Learn all of my tips, and what does not work, for Cooking Poached Eggs!
Cooking perfectly poached eggs can be intimidating! There are a lot of tips and tricks out there, and I have tried so many.
These are my tips for Cooking Poached Eggs that I have found to work and be successful!
To start, use a pot with at least 4 inches of water. I also like to use wider pots that give me a lot of room to cook with.
Heat it over medium low heat (you might need to adjust your temperature depending on your stove). You want the water to be warm, but not boiling or simmering as the bubbles will interfere with cooking.
Should I salt the water?
I thought this would be a great way to add some flavor to the eggs, but it does not work.
The salt interferes with the cooking process and results in eggs that start to separate and do not cook properly.
So season after!
Vinegar in the water?
Some people swear by adding 1 Tablespoon of vinegar to the water.
I found that the vinegar did not hurt, but also did not really help.
So I skip it, but if you feel your eggs come out better with vinegar, go for it.
This is probably one of the most important things to do in my experience.
Crack an egg into a small fine mesh strainer over a bowl.
Most of the egg white will stay in the strainer, but the little whisps or rogue whites will fall away.
This will give you a poached egg with clean edges.
Dropping the Eggs in
Another key to beautiful poached eggs is to drop the egg into the water both quickly and close to the water.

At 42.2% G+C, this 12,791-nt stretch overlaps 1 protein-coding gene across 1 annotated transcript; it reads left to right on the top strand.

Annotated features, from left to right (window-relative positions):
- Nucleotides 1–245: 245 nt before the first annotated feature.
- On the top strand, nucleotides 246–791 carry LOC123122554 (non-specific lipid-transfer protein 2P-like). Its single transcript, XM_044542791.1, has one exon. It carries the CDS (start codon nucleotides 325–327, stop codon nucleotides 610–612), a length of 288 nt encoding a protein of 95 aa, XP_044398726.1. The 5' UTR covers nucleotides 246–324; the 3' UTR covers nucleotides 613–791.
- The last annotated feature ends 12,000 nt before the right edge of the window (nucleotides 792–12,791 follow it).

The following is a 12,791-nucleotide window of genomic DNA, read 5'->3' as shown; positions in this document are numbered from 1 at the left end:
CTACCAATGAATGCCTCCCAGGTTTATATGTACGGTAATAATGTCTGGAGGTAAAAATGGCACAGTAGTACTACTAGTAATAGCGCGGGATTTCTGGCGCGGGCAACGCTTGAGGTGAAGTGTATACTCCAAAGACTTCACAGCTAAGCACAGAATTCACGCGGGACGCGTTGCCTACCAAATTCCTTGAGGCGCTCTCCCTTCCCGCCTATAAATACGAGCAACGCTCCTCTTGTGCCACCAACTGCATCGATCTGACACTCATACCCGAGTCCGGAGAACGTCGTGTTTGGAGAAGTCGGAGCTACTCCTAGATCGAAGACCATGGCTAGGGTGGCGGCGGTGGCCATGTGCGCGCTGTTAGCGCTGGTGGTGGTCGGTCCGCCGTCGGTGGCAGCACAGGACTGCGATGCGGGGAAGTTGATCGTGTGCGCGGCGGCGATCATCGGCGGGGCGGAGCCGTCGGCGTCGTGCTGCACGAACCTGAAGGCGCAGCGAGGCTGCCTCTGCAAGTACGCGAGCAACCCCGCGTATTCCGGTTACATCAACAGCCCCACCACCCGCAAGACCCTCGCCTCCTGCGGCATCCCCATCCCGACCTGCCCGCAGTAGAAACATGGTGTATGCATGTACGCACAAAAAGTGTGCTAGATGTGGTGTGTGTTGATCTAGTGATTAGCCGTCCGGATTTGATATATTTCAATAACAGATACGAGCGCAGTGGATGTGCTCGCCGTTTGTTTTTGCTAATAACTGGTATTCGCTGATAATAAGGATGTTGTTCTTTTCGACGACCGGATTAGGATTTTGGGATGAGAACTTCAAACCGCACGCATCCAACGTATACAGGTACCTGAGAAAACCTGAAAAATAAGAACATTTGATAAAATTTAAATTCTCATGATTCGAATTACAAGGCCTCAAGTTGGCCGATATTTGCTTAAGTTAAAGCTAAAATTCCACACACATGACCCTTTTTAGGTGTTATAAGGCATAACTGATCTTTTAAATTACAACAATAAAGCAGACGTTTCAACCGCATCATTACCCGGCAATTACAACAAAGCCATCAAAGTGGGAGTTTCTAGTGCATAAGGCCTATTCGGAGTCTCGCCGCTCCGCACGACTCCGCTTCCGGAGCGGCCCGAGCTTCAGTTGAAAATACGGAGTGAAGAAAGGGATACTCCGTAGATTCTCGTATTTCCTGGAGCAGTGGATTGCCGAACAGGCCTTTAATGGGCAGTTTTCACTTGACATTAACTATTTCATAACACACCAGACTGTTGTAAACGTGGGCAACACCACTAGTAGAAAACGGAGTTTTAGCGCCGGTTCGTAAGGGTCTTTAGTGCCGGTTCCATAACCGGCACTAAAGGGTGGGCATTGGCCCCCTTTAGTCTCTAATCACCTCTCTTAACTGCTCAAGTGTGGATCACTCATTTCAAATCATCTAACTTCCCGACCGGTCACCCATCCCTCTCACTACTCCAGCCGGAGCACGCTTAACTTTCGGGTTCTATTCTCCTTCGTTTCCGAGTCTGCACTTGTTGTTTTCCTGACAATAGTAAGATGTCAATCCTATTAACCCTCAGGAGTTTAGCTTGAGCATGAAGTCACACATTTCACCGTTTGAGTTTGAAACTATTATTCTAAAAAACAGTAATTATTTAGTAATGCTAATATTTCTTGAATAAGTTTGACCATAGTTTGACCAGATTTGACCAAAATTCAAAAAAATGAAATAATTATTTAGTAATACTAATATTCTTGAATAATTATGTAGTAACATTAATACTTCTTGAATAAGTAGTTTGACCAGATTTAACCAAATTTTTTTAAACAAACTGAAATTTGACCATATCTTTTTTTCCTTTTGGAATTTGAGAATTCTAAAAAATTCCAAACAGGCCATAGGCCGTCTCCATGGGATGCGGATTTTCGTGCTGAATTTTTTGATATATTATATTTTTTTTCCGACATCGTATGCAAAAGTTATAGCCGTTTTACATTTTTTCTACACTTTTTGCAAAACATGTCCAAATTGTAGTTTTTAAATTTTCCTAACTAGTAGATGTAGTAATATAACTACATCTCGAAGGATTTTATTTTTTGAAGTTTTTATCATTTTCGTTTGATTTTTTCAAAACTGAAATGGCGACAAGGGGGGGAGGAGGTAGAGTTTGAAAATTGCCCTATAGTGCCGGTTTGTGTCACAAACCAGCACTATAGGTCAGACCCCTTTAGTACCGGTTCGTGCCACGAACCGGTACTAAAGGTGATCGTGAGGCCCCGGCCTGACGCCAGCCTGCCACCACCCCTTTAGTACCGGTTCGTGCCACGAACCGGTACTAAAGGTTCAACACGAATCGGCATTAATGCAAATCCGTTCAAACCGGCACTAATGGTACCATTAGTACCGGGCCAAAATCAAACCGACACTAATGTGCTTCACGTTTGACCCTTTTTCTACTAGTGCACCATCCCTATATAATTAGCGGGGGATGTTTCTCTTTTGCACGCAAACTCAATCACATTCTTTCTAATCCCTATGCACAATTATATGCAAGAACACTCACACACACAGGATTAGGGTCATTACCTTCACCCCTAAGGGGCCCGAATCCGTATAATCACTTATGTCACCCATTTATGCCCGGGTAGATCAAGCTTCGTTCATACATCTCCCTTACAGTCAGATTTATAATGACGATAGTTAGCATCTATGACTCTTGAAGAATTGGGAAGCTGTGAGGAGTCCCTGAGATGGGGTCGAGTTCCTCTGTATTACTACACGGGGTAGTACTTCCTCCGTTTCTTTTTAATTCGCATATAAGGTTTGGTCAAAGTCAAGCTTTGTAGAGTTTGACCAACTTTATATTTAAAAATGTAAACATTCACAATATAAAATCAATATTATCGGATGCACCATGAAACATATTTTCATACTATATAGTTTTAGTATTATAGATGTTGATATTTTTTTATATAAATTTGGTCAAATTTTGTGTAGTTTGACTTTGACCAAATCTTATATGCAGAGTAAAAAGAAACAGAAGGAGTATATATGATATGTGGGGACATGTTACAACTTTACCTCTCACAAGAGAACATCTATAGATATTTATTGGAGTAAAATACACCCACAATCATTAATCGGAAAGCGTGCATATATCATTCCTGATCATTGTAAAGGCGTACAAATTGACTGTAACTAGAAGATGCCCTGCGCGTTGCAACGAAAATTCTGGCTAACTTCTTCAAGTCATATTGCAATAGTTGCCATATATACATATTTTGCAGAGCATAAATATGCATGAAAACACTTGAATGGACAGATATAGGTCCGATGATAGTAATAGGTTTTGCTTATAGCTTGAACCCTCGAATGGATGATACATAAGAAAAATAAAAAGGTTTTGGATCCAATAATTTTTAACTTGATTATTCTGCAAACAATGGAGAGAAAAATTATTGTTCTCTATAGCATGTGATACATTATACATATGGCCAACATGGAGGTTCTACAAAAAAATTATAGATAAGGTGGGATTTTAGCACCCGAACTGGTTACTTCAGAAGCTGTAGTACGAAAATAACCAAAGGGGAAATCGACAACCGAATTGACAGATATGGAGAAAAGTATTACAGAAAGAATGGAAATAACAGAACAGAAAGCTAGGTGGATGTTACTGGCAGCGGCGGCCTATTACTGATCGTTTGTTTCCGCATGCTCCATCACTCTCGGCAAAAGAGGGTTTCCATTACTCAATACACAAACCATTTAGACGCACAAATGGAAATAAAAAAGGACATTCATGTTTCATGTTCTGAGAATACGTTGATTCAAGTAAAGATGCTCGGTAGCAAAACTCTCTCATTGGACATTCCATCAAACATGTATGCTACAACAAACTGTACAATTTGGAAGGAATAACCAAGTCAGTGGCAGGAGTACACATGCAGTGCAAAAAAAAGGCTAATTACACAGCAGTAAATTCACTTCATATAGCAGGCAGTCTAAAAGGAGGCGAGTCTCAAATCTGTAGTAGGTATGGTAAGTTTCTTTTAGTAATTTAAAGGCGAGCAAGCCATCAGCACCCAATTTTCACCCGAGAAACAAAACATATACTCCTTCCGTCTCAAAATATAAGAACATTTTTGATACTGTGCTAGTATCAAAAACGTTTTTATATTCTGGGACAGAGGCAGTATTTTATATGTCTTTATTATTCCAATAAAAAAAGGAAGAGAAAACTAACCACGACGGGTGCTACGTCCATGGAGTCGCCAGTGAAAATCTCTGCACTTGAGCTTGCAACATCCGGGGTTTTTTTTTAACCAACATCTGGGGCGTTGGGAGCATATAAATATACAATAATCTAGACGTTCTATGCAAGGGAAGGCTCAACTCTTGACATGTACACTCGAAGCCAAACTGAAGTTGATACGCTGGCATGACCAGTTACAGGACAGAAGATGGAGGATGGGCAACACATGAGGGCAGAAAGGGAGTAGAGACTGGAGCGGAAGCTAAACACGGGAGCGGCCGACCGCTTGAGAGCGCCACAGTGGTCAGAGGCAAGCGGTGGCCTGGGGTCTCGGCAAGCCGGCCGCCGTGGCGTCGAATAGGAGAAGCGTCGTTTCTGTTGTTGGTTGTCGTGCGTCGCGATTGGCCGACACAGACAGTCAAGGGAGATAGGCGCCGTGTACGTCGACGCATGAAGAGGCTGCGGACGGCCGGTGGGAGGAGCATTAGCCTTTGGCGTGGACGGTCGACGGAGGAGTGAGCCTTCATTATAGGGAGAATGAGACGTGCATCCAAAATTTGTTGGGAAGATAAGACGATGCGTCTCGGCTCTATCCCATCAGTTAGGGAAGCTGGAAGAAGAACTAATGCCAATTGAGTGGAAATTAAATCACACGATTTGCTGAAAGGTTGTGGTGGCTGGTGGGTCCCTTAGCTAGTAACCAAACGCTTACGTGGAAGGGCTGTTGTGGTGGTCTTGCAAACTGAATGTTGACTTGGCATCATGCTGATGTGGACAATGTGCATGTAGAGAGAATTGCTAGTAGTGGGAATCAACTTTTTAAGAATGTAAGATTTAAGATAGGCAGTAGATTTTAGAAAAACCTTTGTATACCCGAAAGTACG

This will keep all egg parts close together and give you the best chance of a beautiful egg.
To do this, I use small bowls or ramekins. After straining the egg, I put it into a small bowl.
Then when ready to cook, I lower the bowl partially into the water and pour it out into the water. Quickly.
If you put an egg in from a height above the water, you are encouraging the egg to be stretched out as it starts to cook when it hits the hot water.
Should I use a water vortex?
A water vortex means that you stir the water in a circle to make a vortex, or almost like a hurricane or tornado, in the pot.
I do find that this helps give you a great egg shape as the whites are forced together and on top of each other, resulting in minimal strands coming off the egg.
The down side to this is that you can really only cook one egg at a time. So if you have a lot to make, this will take a while.
I recommend using the vortex unless you really do not have the time.
Alternatively, do not use a vortex and just drop the eggs in separate areas of the pot to cook. You can try to use a spoon to scoop any rogue white pieces back into the center of the egg.
When are the eggs done?
Poaching eggs typically takes only 3 minutes or so for a medium poached egg.
Medium poached eggs means the white is cooked but the yolk is still runny.
Gently scoop out the egg with a slotted spoon and gently poke the egg white, which should feel somewhat firm. And when you poke the egg yolk, it should feel soft and fluid.
Cook more or less as desired.
Store cooked eggs either back in small bowls or ramekins, or on a plate if you are not using them right away.
If you are making a lot of eggs and need to slightly reheat them, such as they have been sitting out of the vortex, it is easy to do so.
Simply place the cooked eggs back in the water, gently, either by using small bowls or sliding them off of a plate.
After just a few seconds, scoop them out again. Do not leave them in there too long as they will continue cooking.
So in short, these are my tips for Cooking Poached Eggs:
- No salt
- No vinegar
- Strain the eggs
- Deep water (at least 4 inches)
- Water is hot but not bubbling
- Put eggs into small bowls for easy dropping
- Use a vortex
- Gently reheat if needed back in water